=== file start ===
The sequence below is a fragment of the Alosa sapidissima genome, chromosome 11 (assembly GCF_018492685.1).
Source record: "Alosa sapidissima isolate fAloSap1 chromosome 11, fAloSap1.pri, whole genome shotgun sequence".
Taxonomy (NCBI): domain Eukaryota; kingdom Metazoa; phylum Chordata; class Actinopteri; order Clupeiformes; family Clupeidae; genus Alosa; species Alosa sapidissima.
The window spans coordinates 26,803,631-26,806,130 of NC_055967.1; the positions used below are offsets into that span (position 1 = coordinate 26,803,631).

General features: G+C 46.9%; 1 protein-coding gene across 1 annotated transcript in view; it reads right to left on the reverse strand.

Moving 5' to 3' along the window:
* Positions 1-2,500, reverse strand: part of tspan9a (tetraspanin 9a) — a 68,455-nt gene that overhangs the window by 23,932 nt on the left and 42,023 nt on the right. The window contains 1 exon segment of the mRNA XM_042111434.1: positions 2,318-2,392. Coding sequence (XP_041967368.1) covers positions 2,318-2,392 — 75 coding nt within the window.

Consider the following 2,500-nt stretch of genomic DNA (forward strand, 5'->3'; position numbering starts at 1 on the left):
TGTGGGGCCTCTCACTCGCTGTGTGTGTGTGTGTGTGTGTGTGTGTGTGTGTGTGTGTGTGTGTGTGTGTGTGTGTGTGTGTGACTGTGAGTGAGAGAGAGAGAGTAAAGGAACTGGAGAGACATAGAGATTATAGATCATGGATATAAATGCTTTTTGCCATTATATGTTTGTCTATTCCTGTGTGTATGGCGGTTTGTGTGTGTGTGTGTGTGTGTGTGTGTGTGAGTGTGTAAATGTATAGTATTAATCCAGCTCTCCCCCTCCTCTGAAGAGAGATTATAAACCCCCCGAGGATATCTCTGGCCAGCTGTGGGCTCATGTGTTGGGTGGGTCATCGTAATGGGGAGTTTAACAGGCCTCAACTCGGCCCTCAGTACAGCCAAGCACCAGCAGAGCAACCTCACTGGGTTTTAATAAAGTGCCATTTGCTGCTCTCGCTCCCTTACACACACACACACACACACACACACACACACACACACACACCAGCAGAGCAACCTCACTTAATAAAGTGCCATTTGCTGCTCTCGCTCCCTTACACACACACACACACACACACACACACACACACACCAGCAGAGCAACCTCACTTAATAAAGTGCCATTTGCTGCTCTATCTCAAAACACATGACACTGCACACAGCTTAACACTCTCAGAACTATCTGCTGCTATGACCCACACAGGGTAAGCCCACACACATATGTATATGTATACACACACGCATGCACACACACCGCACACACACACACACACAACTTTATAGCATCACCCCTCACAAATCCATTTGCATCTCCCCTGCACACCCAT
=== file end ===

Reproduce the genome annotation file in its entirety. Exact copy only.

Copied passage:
The sequence below is a fragment of the Alosa sapidissima genome, chromosome 11 (assembly GCF_018492685.1).
Source record: "Alosa sapidissima isolate fAloSap1 chromosome 11, fAloSap1.pri, whole genome shotgun sequence".
Taxonomy (NCBI): domain Eukaryota; kingdom Metazoa; phylum Chordata; class Actinopteri; order Clupeiformes; family Clupeidae; genus Alosa; species Alosa sapidissima.
The window spans coordinates 26,803,631-26,806,130 of NC_055967.1; the positions used below are offsets into that span (position 1 = coordinate 26,803,631).

General features: G+C 46.9%; 1 protein-coding gene across 1 annotated transcript in view; it reads right to left on the reverse strand.

Moving 5' to 3' along the window:
* Positions 1-2,500, reverse strand: part of tspan9a (tetraspanin 9a) — a 68,455-nt gene that overhangs the window by 23,932 nt on the left and 42,023 nt on the right. The window contains 1 exon segment of the mRNA XM_042111434.1: positions 2,318-2,392. Coding sequence (XP_041967368.1) covers positions 2,318-2,392 — 75 coding nt within the window.

Consider the following 2,500-nt stretch of genomic DNA (forward strand, 5'->3'; position numbering starts at 1 on the left):
TGTGGGGCCTCTCACTCGCTGTGTGTGTGTGTGTGTGTGTGTGTGTGTGTGTGTGTGTGTGTGTGTGTGTGTGTGTGTGTGTGACTGTGAGTGAGAGAGAGAGAGTAAAGGAACTGGAGAGACATAGAGATTATAGATCATGGATATAAATGCTTTTTGCCATTATATGTTTGTCTATTCCTGTGTGTATGGCGGTTTGTGTGTGTGTGTGTGTGTGTGTGTGTGTGAGTGTGTAAATGTATAGTATTAATCCAGCTCTCCCCCTCCTCTGAAGAGAGATTATAAACCCCCCGAGGATATCTCTGGCCAGCTGTGGGCTCATGTGTTGGGTGGGTCATCGTAATGGGGAGTTTAACAGGCCTCAACTCGGCCCTCAGTACAGCCAAGCACCAGCAGAGCAACCTCACTGGGTTTTAATAAAGTGCCATTTGCTGCTCTCGCTCCCTTACACACACACACACACACACACACACACACACACACACACACCAGCAGAGCAACCTCACTTAATAAAGTGCCATTTGCTGCTCTCGCTCCCTTACACACACACACACACACACACACACACACACACACCAGCAGAGCAACCTCACTTAATAAAGTGCCATTTGCTGCTCTATCTCAAAACACATGACACTGCACACAGCTTAACACTCTCAGAACTATCTGCTGCTATGACCCACACAGGGTAAGCCCACACACATATGTATATGTATACACACACGCATGCACACACACCGCACACACACACACACACAACTTTATAGCATCACCCCTCACAAATCCATTTGCATCTCCCCTGCACACCCAT